Date: Tuesday, June 14, 2016
Session Name: Poster Session D: Psychosocial and Treatment Adherence
Session Time: 6:00pm-7:00pm
Presentation Time: 6:00pm-7:00pm
Location: Halls C&D
Background. We have assessed the prevalence of medication nonadherence after kidney transplantation and investigated its psychosocial correlates, as a part of the PRIMA study, an ongoing prospective study using mobile internet application to improve adherence.
Methods. Renal allograft recipients aged 15-70 years old, who were at least 12 month post-transplant were enrolled in the PRIMA study. Initially, self-reported medication adherence was assessed with 4-item Basel Assessment of Adherence to Immunosuppressive Medications Scale (BAASIS-interview): total score 0–20 (0, adherence; > 1, nonadherence). Participants also completed the Korean version of the Hospital Anxiety and Depression Scale (HADS) and the 10–item Big Five Inventory (BFI-10-K) for the self-evaluation of anxiety / depression, and personality traits. Relationship between self-reported adherence and psychosocial factors as well as demographic factors was evaluated.
Results. Among 137 participants, 73 (53.2%) were classified as nonadherent according to the BAASIS-interview. Smoking, longer time since transplantation (≥ 2 years), transplantation from a deceased donor or living donor other than spouse or 1st degree relative, depression (HAD-D; depression subscale ≥ 6), and anxiety (HAD-A; anxiety subscale ≥ 8) were factors associated with self-reported medication nonadherence in univariate analysis. Longer time since transplantation depression (OR 2.57, 95% CI 1.18-5.60, P=0.018), depression (OR 2.28, 95% CI 1.03-5.01, P=0.043) and transplantation from donors other than spouse or 1st degree relative (OR 4.02, 95% CI 1.71-9.42, P=0.001) were also significantly associated with nonadherence in multivariate analysis.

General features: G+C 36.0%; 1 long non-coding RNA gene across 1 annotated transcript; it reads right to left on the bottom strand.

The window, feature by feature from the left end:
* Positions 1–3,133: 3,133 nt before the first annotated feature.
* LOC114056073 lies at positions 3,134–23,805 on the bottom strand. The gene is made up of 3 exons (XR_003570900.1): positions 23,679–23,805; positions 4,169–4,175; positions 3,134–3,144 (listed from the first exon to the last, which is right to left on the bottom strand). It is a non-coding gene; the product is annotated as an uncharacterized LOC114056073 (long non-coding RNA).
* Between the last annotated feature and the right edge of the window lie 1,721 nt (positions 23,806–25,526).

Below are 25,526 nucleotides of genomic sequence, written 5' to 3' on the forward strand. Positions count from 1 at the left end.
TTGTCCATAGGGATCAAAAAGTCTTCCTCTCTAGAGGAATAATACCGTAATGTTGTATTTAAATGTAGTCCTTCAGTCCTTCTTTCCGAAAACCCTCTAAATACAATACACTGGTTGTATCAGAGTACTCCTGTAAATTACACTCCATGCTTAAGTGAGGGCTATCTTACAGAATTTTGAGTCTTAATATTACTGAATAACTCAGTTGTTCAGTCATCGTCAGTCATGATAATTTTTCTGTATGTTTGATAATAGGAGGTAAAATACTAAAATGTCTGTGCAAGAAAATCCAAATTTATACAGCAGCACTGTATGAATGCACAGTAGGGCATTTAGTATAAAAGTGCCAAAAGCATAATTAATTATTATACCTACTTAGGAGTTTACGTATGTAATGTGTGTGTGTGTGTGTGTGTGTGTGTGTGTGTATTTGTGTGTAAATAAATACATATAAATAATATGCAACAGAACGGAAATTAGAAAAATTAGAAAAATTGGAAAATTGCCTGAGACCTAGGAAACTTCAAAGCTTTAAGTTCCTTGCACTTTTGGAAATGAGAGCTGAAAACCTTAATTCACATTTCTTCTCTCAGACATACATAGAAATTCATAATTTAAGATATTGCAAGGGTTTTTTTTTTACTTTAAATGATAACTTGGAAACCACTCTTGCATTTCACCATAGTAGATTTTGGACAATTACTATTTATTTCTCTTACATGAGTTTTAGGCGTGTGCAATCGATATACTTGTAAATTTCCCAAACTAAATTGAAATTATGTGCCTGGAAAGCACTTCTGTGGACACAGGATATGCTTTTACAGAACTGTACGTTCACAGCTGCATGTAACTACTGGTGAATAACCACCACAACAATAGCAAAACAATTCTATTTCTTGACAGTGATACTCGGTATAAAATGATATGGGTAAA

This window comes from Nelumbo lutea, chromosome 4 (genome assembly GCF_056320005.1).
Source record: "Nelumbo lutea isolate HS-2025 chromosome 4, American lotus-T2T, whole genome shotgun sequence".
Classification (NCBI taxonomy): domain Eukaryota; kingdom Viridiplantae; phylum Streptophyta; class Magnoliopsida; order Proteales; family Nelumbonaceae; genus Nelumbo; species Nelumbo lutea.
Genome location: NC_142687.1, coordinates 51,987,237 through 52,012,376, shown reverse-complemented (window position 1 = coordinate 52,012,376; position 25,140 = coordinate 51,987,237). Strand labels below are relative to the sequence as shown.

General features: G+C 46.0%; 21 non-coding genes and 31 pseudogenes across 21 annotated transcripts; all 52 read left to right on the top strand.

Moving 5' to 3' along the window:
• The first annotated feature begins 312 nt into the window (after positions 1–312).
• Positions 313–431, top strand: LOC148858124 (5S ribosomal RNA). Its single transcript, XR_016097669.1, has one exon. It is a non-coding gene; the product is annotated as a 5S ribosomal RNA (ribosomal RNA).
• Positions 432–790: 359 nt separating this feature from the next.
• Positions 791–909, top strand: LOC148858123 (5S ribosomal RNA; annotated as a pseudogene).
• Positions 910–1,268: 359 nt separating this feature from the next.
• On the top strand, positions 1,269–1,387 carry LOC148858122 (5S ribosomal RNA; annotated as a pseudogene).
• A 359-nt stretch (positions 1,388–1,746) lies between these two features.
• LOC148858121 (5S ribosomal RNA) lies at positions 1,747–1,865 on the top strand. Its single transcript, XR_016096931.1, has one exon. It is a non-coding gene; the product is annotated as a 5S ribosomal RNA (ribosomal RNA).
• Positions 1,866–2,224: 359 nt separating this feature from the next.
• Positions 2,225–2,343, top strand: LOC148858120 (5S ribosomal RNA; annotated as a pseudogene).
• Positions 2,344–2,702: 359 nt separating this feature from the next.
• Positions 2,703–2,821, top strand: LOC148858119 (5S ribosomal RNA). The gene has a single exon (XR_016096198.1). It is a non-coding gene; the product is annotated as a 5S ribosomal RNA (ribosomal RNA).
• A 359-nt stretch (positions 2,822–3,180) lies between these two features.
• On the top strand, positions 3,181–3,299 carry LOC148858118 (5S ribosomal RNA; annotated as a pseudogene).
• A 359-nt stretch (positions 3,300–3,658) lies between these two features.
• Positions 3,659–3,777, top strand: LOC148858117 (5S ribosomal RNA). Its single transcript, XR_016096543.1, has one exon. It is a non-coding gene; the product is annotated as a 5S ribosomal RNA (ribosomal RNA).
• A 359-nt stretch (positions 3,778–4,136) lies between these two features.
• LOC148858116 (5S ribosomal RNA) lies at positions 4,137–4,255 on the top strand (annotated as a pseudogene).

Conclusion. Duration since TPL, depression, and the recipient's relationship with the donor showed significant association with self-reported nonadherence. Such correlates associated with adherence may be a valuable potential target to be considered in designing future studies aimed to improve medication adherence after kidney transplantation.
CITATION INFORMATION: Han A, Choi C, Kim S.-Y, Cho S, Cho M.-J, Lee C, Ahn S, Min S.-I, Min S.-K, Jung I, Kim S, Park M, Ha J. Psychosocial Factors Associated with Medication Adherence Based on Self Reports in Kidney Allograft Recipients: Baseline Findings from the PRIMA (ImPRoving Adherence to Immunosuppressive Therapy by Mobile Internet Application) Study. Am J Transplant. 2016;16 (suppl 3).
To cite this abstract in AMA style:Han A, Choi C, Kim S-Y, Cho S, Cho M-J, Lee C, Ahn S, Min S-I, Min S-K, Jung I, Kim S, Park M, Ha J. Psychosocial Factors Associated with Medication Adherence Based on Self Reports in Kidney Allograft Recipients: Baseline Findings from the PRIMA (ImPRoving Adherence to Immunosuppressive Therapy by Mobile Internet Application) Study. [abstract]. Am J Transplant. 2016; 16 (suppl 3). https://atcmeetingabstracts.com/abstract/psychosocial-factors-associated-with-medication-adherence-based-on-self-reports-in-kidney-allograft-recipients-baseline-findings-from-the-prima-improving-adherence-to-immunosuppressive-therapy-by-mo/. Accessed July 9, 2020.
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